So, I'm very strange; when I have something I need to think about, I process my thoughts by writing about them. Rather than writing a whole new post here, I'm just going to post the essay that came out of my trying to decide to openly call myself an atheist. This was not written for any particular audience, and I haven't edited it, but I think I'll just post it as-is:
Recently, I had an interesting experience. I was chatting with some acquaintances while out at a bar, and in my mildly inebriated state, I confessed something about myself. This was something I had known for a while, which had been true for longer than I had known it, but which I had never said aloud before. One of the men I was talking to looked shocked, and asked me if it was true. I told him it was, and he looked uncomfortable, made his excuses, and didn’t speak to me again the rest of the night. He has been aloof ever since—not avoiding me, but never engaging me in conversation for any length of time. He had learned something about me that made him uncomfortable being my friend.
He had discovered that I was an atheist.
The fact that I had never said it before didn’t really mean much; I have never been the type to talk openly of my beliefs except in the company of those whose reactions I can anticipate, or who already know. I do not think this was out of fear of the way people would react—I had never had anyone react poorly to one of my beliefs until that night, that I recall. I have just felt that if I am secure in my beliefs, there is no need to share them with—or, heaven forbid, force them on—others. So I had been thinking of myself as an atheist for a while before that night, but it had not crossed my mind to share it.
I said that I have been an atheist for longer than I had known it, and I’d like to talk about that briefly. For years I have, when pressed, called myself agnostic. I sing with a group at a local church and I hang out with pagans of various kinds (even participating in their spells and rituals at times), and I couldn’t really see that one way was especially better than any other. It was never especially important to me—the question of what was true, regarding god and religion, didn’t occupy my thoughts terribly often. Within the last year I came to think of this as being “functionally atheist.” I didn’t know what I believed, but for all practical purposes, I was nonreligious.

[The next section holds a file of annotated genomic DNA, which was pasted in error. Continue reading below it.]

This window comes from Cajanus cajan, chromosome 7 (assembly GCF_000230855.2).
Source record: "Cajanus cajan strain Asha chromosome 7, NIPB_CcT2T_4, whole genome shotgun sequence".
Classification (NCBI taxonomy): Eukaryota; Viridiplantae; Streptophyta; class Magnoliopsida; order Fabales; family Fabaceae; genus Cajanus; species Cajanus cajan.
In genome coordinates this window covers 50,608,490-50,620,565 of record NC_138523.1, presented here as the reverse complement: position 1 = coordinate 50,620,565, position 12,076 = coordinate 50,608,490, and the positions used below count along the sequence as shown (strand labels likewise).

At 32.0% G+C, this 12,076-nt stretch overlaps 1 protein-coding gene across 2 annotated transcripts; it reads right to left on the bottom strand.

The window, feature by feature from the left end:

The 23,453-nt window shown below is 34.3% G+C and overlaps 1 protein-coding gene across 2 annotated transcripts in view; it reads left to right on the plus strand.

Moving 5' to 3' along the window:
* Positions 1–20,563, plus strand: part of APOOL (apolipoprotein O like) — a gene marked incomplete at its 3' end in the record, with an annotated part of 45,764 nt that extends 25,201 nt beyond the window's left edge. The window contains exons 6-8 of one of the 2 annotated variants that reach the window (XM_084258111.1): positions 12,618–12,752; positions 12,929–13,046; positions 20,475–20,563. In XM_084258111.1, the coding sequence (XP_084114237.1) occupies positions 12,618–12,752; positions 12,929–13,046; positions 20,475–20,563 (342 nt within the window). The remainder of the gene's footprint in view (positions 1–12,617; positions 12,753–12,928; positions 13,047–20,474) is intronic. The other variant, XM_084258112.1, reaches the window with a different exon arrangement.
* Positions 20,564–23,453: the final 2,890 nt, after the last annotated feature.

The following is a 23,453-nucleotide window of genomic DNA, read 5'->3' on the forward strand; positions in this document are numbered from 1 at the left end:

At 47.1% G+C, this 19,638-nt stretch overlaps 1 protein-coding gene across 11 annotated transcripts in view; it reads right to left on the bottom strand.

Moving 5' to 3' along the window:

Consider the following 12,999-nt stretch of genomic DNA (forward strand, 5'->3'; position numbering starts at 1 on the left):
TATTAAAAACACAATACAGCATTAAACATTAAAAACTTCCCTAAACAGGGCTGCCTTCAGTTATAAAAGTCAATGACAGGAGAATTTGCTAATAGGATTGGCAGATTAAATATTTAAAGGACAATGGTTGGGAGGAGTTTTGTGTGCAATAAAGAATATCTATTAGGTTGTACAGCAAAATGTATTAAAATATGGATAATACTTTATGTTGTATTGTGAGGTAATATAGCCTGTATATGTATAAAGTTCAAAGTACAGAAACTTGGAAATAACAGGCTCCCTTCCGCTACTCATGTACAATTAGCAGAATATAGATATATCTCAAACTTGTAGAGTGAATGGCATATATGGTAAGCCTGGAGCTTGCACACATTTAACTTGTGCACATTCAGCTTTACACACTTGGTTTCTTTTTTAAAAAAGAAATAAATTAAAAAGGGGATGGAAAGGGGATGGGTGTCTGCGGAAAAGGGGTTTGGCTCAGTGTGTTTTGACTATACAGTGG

When I started dating an atheist, it became something I thought about more often—not that he “converted” me, but rather, he introduced me to the works of Richard Dawkins and his like. Here were intelligent men, men of science—something I aspire to be—and they were not content to simply not think about it. The more I became acquainted with the skeptics, the more I reflected on how I disliked religion, and how it did, in fact, clash with my beliefs about the universe to think that god existed. How could someone understand the nature of the universe and still think that there was someone who answered prayers? Or that their spells and rituals could alter the laws of causality? Add in the evils that have been perpetrated in the name of religion over the years, and I find myself no longer merely “functionally” atheist; I actively believe that there is no god, and that religion is a harmful thing both to individuals and to society.
But it did not occur to me, until that night at the bar, to share this belief with the people I knew. My closest friends know, for we do discuss these things from time to time. My facebook friends probably have some idea—I post Dawkins videos regularly now, among other things. One might think that, facing even so mild a negative reaction as I got that night, my inclination would be to continue to keep this thing about me hidden, or even to actively act to hide it. Yet I find myself inclined to do just the opposite. I have this perverse desire to declare it to everyone—perhaps just to see who would react, and how.
I am amused by the fact that some atheists have adopted the scarlet letter, branding themselves with the red A for all to see. A thing that society shuns, turned into a symbol of defiance. Brand me all you like, it seems to say, I am proud of this, and happy to be shunned by those who will shun me.
So, here is my confession, proudly proclaimed: I am an atheist. I’ll wear that A with my head held high.